Increasingly the government has been dependent on aid, predominantly from the US, EU and the Gulf, to support public spending in such areas as security, development projects and refugee programmes.
Interruptions to the stream of this revenue, such as the expiration of the Gulf Cooperation Council’s (GCC) five-year long aid package of $5.6 billion at the end of January 2017, have shaken the country’s economy.
Thankfully for King Abdullah the recent protests have acted as a sharp reminder to the international community, and especially Jordan’s allies in the Gulf, of the need to bolster the kingdom financially.
German Chancellor Angela Merkel at a press conference with King Abdullah last Thursday in Amman said that her government would “give a untied loan to the tune of $100 million… in order to make it easier to implement the IMF reforms”.
Germany’s loan pales in comparison to the $2.3 billion loan from Saudi Arabia, Kuwait and the UAE. The deal was agreed upon at an emergency summit held in Mecca 10 June that was attended by the leaders of the three states.
The aid package will certainly do a lot to assuage immediate financial uncertainties. Salaweh Derawi, an economic analyst and editor of Al-Maqar Website, summed up the impact of the Gulf’s support in how it “will be a boost to Jordanians who will feel that they are not alone”.
However, economic analysts are quick to point out that such agreements do little to resolve long term structural issues in the economy that make them necessary in the first place.
Kirk Sowell, an expert on Middle Eastern economy and principal at Utica Risk Services, made it clear that “if this aid allows Jordan to avoid structural reforms ... in just a few years Jordan will be right back in crisis.”
Furthermore, there has been a lot of speculation about the political motivations and repercussions of the agreement made at the Mecca summit.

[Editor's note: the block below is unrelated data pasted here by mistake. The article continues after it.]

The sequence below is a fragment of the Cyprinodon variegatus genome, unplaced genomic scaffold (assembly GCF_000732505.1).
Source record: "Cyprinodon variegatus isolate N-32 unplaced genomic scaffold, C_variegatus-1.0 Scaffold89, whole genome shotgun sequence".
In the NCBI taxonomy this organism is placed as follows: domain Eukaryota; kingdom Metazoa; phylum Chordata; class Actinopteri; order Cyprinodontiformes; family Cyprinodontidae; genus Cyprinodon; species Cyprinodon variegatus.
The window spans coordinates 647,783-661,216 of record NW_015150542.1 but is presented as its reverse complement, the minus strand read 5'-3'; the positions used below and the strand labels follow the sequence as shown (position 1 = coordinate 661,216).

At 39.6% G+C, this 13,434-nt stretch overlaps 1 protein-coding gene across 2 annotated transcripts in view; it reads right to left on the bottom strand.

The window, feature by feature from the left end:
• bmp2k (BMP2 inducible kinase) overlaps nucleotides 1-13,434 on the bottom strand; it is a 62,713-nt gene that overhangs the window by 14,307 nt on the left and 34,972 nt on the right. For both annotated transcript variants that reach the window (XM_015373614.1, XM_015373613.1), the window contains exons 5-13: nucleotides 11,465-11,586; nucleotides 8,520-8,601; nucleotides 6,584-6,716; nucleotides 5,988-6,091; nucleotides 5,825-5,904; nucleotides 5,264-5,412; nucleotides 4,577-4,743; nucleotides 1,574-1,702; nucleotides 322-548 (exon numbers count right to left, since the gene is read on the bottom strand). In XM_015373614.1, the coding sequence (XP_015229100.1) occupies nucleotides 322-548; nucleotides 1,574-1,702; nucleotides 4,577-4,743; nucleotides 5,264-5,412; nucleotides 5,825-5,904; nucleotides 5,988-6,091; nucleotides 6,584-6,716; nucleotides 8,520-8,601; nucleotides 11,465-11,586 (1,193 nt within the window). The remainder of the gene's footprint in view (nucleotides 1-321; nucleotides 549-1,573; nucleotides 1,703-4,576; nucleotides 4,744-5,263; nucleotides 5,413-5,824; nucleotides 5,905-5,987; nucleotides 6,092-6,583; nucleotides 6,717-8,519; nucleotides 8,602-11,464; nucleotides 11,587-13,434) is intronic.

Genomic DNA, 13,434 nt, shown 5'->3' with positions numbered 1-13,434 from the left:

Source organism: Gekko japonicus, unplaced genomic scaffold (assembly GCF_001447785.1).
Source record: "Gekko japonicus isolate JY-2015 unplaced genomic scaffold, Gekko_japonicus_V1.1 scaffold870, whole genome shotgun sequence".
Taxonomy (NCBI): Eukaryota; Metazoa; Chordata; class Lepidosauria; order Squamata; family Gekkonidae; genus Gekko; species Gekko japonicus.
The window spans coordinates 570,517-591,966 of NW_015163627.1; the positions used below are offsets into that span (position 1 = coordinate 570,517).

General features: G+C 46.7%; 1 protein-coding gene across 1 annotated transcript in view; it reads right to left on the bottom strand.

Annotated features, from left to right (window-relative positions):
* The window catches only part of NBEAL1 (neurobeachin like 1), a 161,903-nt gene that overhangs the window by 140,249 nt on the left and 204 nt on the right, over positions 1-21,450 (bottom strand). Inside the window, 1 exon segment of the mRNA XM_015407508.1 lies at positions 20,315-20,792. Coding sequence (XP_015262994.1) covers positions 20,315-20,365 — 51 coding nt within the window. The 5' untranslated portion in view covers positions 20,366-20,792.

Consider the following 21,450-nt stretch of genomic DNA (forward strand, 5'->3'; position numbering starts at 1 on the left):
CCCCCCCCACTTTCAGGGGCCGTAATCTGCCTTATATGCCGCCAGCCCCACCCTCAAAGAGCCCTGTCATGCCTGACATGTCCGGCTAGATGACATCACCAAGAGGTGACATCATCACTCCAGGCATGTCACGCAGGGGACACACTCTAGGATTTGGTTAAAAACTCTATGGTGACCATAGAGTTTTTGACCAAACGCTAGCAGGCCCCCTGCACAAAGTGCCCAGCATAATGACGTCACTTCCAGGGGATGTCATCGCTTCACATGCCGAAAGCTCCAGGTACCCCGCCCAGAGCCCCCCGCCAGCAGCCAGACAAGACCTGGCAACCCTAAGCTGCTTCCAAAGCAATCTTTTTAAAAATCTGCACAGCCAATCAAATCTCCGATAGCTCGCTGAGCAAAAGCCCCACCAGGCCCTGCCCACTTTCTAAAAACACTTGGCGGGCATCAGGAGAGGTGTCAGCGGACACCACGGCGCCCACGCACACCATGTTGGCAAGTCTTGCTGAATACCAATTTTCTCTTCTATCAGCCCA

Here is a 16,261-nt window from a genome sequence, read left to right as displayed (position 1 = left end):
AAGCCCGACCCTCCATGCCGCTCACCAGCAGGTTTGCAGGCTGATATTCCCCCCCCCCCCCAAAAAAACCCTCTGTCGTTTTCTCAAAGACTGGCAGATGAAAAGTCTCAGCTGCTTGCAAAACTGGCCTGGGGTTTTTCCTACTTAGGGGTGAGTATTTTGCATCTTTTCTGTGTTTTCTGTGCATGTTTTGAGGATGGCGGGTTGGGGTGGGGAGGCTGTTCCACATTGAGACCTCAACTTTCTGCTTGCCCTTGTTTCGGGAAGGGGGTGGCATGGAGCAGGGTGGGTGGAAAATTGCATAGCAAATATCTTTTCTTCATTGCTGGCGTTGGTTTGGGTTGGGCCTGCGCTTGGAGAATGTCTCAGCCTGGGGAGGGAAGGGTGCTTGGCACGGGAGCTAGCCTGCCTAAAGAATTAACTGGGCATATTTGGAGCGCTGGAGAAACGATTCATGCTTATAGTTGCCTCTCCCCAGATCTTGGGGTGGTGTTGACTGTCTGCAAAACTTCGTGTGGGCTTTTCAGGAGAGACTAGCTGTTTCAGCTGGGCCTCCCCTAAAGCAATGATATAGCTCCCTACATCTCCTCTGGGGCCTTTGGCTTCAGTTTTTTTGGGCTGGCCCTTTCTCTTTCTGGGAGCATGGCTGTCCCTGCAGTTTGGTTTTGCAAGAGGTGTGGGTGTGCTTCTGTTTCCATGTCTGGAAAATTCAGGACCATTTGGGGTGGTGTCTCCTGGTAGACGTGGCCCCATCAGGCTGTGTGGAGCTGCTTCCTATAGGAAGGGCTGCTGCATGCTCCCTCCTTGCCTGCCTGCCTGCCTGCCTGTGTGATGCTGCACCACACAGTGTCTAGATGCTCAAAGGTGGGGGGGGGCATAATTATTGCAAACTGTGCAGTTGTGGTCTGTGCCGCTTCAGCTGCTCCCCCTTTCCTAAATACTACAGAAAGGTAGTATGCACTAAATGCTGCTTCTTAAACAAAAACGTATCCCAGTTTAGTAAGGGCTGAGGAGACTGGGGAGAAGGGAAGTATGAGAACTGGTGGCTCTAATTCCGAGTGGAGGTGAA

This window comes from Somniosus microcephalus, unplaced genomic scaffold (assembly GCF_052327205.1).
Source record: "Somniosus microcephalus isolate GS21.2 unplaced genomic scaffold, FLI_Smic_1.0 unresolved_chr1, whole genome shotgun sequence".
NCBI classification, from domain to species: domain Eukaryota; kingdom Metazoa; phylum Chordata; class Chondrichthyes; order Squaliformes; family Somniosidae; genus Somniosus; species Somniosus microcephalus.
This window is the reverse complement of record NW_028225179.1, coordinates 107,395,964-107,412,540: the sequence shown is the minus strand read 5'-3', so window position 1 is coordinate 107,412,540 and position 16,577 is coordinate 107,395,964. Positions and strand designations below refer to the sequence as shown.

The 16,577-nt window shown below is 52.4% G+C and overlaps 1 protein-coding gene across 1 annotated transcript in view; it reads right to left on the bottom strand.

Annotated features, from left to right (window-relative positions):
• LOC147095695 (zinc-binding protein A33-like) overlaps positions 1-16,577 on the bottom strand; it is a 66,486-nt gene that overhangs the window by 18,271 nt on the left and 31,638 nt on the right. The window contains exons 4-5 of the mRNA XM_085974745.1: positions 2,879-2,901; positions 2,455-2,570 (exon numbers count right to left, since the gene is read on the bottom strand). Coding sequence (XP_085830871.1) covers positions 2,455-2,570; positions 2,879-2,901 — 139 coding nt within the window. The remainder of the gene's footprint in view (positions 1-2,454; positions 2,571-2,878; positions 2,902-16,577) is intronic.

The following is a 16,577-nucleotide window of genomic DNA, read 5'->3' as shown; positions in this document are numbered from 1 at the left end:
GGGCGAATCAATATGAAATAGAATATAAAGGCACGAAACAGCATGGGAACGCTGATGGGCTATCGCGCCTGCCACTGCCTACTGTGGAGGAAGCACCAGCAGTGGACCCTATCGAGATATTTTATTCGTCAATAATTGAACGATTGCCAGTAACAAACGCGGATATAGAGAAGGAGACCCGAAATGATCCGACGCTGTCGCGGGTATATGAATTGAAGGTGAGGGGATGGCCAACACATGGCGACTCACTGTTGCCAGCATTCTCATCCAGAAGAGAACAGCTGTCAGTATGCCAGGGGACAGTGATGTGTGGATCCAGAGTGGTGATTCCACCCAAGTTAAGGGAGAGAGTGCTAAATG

Hassan Malik, the head of equity research at Exotix Capital, wrote of the deal that Saudi Arabia and its Gulf partners were “motivated by a desire not to see, firstly a fellow monarchy threatened by protests, and secondly, any social unrest which Iran or the Muslim Brotherhood might exploit to weaken an allied state”.
Due to its strategic position bordering both Syria and Iraq, Jordan is seen as an important and necessary partner in the struggle to curb the encroachment of Iranian influence in the region. It is speculated that with greater financial support from the GCC will come an expectation of an increased alignment in their geopolitical interests and regional strategy.
This is a challenging and uncertain period for King Abdullah and his government. Despite the committed support of his allies, it is clear that greater efforts need to be made to reform the public sector and diversify the economy in order to preserve Jordan’s cherished stability.
*The writer is a freelancer.
*A version of this article appears in print in the 28 June 2018 edition of Al-Ahram Weekly under the headline: Jordan’s troubled economy